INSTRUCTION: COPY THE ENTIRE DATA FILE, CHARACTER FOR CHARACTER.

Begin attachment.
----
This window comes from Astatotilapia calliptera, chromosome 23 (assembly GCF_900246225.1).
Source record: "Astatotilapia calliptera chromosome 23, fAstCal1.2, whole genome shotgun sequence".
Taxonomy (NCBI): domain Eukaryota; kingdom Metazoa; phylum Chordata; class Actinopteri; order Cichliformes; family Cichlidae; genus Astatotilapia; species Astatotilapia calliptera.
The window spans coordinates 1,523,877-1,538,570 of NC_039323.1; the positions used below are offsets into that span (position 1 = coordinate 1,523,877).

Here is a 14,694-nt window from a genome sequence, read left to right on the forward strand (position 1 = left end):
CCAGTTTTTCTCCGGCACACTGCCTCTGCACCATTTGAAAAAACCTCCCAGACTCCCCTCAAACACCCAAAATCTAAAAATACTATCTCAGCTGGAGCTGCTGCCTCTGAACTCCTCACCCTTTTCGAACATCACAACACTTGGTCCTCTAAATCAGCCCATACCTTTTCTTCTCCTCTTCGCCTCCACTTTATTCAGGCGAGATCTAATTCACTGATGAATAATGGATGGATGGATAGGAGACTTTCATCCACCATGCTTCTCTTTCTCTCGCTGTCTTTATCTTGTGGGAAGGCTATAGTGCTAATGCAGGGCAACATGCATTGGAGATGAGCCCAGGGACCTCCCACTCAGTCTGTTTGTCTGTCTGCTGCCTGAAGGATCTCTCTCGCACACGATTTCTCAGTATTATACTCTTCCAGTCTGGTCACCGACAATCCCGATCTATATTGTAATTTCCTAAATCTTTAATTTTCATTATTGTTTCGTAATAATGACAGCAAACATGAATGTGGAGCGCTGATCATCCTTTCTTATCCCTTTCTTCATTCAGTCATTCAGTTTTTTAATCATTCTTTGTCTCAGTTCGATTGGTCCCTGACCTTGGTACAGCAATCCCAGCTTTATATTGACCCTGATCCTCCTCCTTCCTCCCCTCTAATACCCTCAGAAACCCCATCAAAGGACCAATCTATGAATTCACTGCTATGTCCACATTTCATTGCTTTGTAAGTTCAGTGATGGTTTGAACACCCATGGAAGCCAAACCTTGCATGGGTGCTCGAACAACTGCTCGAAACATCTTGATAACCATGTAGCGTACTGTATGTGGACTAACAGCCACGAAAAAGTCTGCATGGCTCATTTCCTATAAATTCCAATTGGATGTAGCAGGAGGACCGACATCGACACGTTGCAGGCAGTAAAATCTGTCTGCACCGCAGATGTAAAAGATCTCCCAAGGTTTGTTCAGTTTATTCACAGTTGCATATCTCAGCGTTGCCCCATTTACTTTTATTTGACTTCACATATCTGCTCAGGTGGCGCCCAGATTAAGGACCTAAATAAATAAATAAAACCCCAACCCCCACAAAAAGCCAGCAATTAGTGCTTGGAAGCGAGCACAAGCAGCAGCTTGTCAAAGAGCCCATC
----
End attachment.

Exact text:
This window comes from Astatotilapia calliptera, chromosome 23 (assembly GCF_900246225.1).
Source record: "Astatotilapia calliptera chromosome 23, fAstCal1.2, whole genome shotgun sequence".
Taxonomy (NCBI): domain Eukaryota; kingdom Metazoa; phylum Chordata; class Actinopteri; order Cichliformes; family Cichlidae; genus Astatotilapia; species Astatotilapia calliptera.
The window spans coordinates 1,523,877-1,538,570 of NC_039323.1; the positions used below are offsets into that span (position 1 = coordinate 1,523,877).

Here is a 14,694-nt window from a genome sequence, read left to right on the forward strand (position 1 = left end):
CCAGTTTTTCTCCGGCACACTGCCTCTGCACCATTTGAAAAAACCTCCCAGACTCCCCTCAAACACCCAAAATCTAAAAATACTATCTCAGCTGGAGCTGCTGCCTCTGAACTCCTCACCCTTTTCGAACATCACAACACTTGGTCCTCTAAATCAGCCCATACCTTTTCTTCTCCTCTTCGCCTCCACTTTATTCAGGCGAGATCTAATTCACTGATGAATAATGGATGGATGGATAGGAGACTTTCATCCACCATGCTTCTCTTTCTCTCGCTGTCTTTATCTTGTGGGAAGGCTATAGTGCTAATGCAGGGCAACATGCATTGGAGATGAGCCCAGGGACCTCCCACTCAGTCTGTTTGTCTGTCTGCTGCCTGAAGGATCTCTCTCGCACACGATTTCTCAGTATTATACTCTTCCAGTCTGGTCACCGACAATCCCGATCTATATTGTAATTTCCTAAATCTTTAATTTTCATTATTGTTTCGTAATAATGACAGCAAACATGAATGTGGAGCGCTGATCATCCTTTCTTATCCCTTTCTTCATTCAGTCATTCAGTTTTTTAATCATTCTTTGTCTCAGTTCGATTGGTCCCTGACCTTGGTACAGCAATCCCAGCTTTATATTGACCCTGATCCTCCTCCTTCCTCCCCTCTAATACCCTCAGAAACCCCATCAAAGGACCAATCTATGAATTCACTGCTATGTCCACATTTCATTGCTTTGTAAGTTCAGTGATGGTTTGAACACCCATGGAAGCCAAACCTTGCATGGGTGCTCGAACAACTGCTCGAAACATCTTGATAACCATGTAGCGTACTGTATGTGGACTAACAGCCACGAAAAAGTCTGCATGGCTCATTTCCTATAAATTCCAATTGGATGTAGCAGGAGGACCGACATCGACACGTTGCAGGCAGTAAAATCTGTCTGCACCGCAGATGTAAAAGATCTCCCAAGGTTTGTTCAGTTTATTCACAGTTGCATATCTCAGCGTTGCCCCATTTACTTTTATTTGACTTCACATATCTGCTCAGGTGGCGCCCAGATTAAGGACCTAAATAAATAAATAAAACCCCAACCCCCACAAAAAGCCAGCAATTAGTGCTTGGAAGCGAGCACAAGCAGCAGCTTGTCAAAGAGCCCATC